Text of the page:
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Michael Graubart

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Posts posted by Michael Graubart


  1. I use Toast 9.0.7 on a Mac with OS 10.8.5. I recently burnt about 87 minutes of music successfully onto a TDK High Capacity CD-R; this was not a matter of overburn or anything like that, but a genuine high-capacity CD-R.

     

    Having run out of the TDK CD-Rs and wanting to make a similar CD, I bought a new batch of TDK CD-Rs, which are described identically to the previous ones, though the jewel-case insert is of a different (darker) colour. This time, Toast tells me that the disk's capacity is 702.8 MB and refuses to record the 87 minutes of music.

     

    Can anyone please throw any light on this and suggest how I can persuade Toast that the CD-R has a capacity of 800 MB?

     

    Apologies for mistyping the title of this post, which should have read 'Burning to TDK High Capacity CD-R (800 MB, 90 min)'


  2. I am using Toast Titanium 9 and the version of Disc Cover 2 RE that comes with it on a Mac — previously on a PPC eMac with OS 10.4.11 and with a built-in Apple CRT display, then (briefly) on a PPC Mac mini with OS 10.4.11 but with a Samsung SyncMaster 172V display, now on an Intel one with OS 10.8.3 and the same Samsung display.

     

    On the eMac with its CRT display, Disc Cover worked very well. With both my more recent computers, using the Samsung SyncMaster display, the circles representing the outer and inner limits of the design when designing a CD label are virtually invisible, making the placing of text and images almost impossible.

     

    My screen contrast is set to maximum and so is the resolution. Changing the resolution has no effect on the visibility of the Disc Cover circles. But in a drawing program the thinnest hair lines are sharply visible and deep black, so this Disc Cover phenomenon seems not directly to be the fault of the Samsung display. If anyone has any suggestions, I should be very grateful.


  3. This is true. The drive reads the coded disc characteristics to determine the available writing speeds.

     

     

    While some application may allow selecting other speeds, that doesn't mean the disc will be burned at that speed. If you were to burn two discs of the same content using both applications and on the lowest speed available for each, then I would expect the burning time (in minutes) to be about the same.

     

    That is very useful and, in a way, reassuring. Thank you, OldArchiver. But why, then, do various sound-recording gurus tell one to burn at low speeds — never more than 4x, preferably 1x — if fairly standard media such as the Verbatim music CD-R that I was experimenting with do not allow such slow burning? Here is an example:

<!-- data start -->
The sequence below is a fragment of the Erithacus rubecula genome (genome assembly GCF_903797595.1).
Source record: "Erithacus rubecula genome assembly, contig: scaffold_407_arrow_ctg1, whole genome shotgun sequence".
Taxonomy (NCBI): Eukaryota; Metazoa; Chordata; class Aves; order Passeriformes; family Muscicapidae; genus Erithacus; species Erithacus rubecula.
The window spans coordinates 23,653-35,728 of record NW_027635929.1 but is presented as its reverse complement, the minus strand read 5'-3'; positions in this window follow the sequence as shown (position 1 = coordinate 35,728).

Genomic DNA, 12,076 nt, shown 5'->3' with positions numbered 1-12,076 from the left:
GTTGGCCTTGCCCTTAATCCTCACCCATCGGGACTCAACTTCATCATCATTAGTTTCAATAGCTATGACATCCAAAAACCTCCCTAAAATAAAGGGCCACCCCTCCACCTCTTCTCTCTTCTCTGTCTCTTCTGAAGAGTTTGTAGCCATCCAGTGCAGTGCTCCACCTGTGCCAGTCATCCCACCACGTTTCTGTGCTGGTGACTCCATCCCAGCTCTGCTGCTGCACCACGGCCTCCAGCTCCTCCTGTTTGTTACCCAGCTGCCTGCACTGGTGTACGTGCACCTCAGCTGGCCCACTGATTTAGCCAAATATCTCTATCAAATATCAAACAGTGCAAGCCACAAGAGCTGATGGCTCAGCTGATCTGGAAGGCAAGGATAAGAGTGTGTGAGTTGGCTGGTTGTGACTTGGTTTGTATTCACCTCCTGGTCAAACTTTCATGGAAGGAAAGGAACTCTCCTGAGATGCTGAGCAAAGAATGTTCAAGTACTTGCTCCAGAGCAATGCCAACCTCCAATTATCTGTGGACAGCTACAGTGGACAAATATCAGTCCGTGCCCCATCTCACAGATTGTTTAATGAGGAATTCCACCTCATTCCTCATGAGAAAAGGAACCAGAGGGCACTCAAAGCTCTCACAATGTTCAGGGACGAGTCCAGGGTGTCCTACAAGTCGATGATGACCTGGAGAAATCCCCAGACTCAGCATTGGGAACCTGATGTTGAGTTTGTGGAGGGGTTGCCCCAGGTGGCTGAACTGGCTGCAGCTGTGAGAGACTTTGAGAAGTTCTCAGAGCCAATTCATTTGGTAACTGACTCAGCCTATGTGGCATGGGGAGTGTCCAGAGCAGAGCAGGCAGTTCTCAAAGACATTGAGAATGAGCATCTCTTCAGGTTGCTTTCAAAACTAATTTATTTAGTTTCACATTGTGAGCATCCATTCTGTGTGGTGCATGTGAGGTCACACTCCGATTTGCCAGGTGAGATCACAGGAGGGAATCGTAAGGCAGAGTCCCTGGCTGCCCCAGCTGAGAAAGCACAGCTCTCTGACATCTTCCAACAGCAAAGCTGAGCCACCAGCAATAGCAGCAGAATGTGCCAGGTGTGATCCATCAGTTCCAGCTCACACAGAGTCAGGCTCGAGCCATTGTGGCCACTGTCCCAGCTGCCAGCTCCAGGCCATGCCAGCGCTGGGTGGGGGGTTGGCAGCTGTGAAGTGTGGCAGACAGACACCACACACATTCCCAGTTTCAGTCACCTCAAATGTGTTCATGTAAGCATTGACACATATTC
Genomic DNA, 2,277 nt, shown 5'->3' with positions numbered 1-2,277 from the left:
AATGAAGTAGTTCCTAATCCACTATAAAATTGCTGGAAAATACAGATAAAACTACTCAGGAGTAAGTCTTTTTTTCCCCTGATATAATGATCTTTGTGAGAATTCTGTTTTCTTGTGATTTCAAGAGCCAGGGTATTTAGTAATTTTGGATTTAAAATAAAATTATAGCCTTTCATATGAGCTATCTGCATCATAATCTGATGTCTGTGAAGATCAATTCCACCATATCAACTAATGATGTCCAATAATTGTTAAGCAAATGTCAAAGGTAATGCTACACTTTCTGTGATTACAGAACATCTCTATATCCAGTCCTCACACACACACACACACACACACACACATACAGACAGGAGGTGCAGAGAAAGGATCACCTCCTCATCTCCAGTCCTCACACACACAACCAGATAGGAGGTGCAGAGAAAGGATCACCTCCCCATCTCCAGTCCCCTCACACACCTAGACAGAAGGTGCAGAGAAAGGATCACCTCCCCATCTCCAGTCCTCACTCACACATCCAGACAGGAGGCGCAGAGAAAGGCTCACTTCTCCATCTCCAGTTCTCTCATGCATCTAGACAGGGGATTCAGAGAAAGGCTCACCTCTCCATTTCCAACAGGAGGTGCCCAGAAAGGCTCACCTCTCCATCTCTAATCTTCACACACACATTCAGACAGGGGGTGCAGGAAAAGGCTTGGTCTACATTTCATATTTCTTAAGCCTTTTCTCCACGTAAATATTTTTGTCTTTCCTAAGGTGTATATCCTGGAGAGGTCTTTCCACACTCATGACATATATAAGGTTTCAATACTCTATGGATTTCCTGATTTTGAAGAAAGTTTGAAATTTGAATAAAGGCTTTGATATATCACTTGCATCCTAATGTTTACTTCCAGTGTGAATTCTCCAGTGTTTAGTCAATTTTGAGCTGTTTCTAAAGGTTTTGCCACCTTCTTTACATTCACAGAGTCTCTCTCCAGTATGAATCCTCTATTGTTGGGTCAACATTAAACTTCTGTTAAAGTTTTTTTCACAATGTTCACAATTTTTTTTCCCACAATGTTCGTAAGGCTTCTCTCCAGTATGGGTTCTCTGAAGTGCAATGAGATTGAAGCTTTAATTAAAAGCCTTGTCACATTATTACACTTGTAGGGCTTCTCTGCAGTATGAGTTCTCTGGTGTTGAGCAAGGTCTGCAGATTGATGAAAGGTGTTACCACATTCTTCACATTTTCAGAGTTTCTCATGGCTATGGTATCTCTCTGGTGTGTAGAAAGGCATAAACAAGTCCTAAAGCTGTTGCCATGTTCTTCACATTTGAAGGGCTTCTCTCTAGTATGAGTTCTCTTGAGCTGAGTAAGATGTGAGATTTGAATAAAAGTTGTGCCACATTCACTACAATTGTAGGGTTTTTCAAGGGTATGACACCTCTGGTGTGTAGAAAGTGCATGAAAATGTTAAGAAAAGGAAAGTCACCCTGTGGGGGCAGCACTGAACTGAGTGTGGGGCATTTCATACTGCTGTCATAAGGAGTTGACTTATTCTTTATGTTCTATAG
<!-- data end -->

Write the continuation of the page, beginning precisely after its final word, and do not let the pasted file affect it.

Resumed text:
<http://www.srtl.co.uk/srtl/report.html>

     

    Admittedly this is from a firm that sells media and recommends TDK (amongst others) rather than Verbatim. I have not tried a TDK disc to see what speeds that will allow.


  4. I use Toast 9.0.7 on a Mac G4 (PPC) with OS X 10.4.11.

     

    I have recently acquired and am using a LaCie d2 optical drive to burn audio (music) CDs. When I insert a blank CD-R and select 'Recorder' in Toast in order to choose an appropriate burning speed, only some speeds can be selected. For example, with a Verbatim music CD-R, the lowest speed that is available is 16x. But I want to be able to select lower speeds in order to minimize errors and ensure good quality recordings.

     

    I attach a screen shot of Toast/Recorder/Disc Information, using a Verbatim music CD-R.

     

    I have been told by the LaCie support people that the available speeds are determined by the drive and the CD-R disk; but it seems (though I have not tried this) that if I were to use iTunes instead of Toast, I would be able to select lower speeds. I want to be able to use Toast, not iTunes, so I should be very grateful for any advice about getting round this problem.


  5. I use Toast Titanium 9.0.7 on a Mac G4 (PPC) with OS X 10.4.11.

     

    When burning a CD, I like to set the speed to something like 8X rather than 'Best' to reduce the chance of drop-outs or skips. I used to use my Mac's built-in Pioneer optical drive, but when it started to give trouble I bought an external LaCie d2 drive (the burner is Tsstcorp CDDVDW SH-5223L), connected to my computer via FireWire. I now find that if I set my burning speed to 8X and start burning, the burning speed that actually is established is around 14X or even higher, and when I look at my recorder settings in Toast after the CD has been finished, it has reverted to 'Best'. This never happened with my old internal Pioneer drive, and I should be very grateful for any advice as to how to make Toast stick to my predetermined speed.


  6. It worked perfectly. Thank you once more. Actually, once you had put me on the right track, I had another look at the Toast Users' Manual and realized that I had previously misread it. Had I read it more carefully, I would not have wasted your time and my time. But the main thing is that I now have a perfect DVD and I shall know what to do next time.